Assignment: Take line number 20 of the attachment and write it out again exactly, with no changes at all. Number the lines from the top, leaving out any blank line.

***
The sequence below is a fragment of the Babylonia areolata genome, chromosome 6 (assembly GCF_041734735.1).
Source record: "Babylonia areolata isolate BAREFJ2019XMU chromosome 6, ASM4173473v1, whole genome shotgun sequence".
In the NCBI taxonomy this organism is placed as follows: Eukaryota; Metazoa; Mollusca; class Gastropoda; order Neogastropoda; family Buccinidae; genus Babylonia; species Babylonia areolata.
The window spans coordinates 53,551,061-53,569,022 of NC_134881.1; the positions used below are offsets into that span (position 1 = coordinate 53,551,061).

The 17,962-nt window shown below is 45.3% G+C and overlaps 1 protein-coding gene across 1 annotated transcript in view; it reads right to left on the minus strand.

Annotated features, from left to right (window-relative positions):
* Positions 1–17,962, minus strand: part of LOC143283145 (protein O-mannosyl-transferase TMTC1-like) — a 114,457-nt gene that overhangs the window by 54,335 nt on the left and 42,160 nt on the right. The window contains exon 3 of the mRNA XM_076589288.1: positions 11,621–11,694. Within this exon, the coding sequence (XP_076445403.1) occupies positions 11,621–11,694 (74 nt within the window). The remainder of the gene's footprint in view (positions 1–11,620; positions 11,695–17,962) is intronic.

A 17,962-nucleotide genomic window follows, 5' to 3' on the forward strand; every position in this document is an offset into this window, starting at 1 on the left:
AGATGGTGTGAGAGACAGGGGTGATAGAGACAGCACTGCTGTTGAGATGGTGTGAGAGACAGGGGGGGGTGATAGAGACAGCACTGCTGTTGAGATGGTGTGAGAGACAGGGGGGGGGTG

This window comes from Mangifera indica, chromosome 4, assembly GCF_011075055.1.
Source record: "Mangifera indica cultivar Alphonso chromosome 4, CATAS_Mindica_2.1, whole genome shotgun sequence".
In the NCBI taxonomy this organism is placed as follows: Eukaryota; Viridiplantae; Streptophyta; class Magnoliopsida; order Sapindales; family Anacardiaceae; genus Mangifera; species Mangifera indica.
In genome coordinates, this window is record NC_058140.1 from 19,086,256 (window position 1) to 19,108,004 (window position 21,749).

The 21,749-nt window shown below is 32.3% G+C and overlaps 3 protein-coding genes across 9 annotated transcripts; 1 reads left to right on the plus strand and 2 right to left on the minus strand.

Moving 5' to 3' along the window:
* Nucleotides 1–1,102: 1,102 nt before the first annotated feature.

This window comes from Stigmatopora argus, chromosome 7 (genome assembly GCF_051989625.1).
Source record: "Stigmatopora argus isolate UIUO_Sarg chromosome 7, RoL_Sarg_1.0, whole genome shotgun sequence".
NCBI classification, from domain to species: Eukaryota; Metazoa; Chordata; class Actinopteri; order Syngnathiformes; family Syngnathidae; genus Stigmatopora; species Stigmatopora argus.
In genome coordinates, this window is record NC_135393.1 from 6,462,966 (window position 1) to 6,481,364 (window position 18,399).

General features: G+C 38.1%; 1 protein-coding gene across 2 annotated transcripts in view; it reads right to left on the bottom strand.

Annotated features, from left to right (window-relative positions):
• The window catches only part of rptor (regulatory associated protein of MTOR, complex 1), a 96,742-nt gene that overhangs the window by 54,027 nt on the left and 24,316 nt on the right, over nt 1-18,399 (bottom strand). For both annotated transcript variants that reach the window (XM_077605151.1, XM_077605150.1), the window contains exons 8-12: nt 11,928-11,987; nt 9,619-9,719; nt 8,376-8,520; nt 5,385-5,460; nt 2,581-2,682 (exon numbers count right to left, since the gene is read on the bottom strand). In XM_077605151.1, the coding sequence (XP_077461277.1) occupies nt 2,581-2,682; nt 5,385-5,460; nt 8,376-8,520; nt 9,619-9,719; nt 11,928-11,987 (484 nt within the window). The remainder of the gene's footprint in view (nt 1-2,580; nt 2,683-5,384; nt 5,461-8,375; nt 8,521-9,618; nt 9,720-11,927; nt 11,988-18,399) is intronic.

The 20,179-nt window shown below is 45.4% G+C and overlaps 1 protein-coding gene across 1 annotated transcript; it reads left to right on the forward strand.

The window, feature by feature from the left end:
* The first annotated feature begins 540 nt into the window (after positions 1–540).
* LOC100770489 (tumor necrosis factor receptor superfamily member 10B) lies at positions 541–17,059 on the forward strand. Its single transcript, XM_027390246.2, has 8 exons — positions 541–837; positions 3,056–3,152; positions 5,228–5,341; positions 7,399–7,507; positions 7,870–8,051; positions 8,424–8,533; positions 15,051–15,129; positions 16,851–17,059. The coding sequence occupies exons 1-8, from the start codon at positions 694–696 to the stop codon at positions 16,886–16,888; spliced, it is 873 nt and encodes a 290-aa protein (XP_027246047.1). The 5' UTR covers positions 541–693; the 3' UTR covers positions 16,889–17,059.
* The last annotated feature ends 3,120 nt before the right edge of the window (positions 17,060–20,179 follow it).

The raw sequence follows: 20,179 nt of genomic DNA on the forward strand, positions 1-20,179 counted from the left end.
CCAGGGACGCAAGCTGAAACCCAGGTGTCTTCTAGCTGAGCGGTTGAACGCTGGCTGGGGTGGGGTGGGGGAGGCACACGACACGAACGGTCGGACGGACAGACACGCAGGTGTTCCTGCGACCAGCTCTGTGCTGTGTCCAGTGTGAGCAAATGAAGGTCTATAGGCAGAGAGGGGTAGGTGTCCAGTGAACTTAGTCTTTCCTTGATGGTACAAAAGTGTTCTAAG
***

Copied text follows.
In genome coordinates, this window is record NC_135393.1 from 6,462,966 (window position 1) to 6,481,364 (window position 18,399).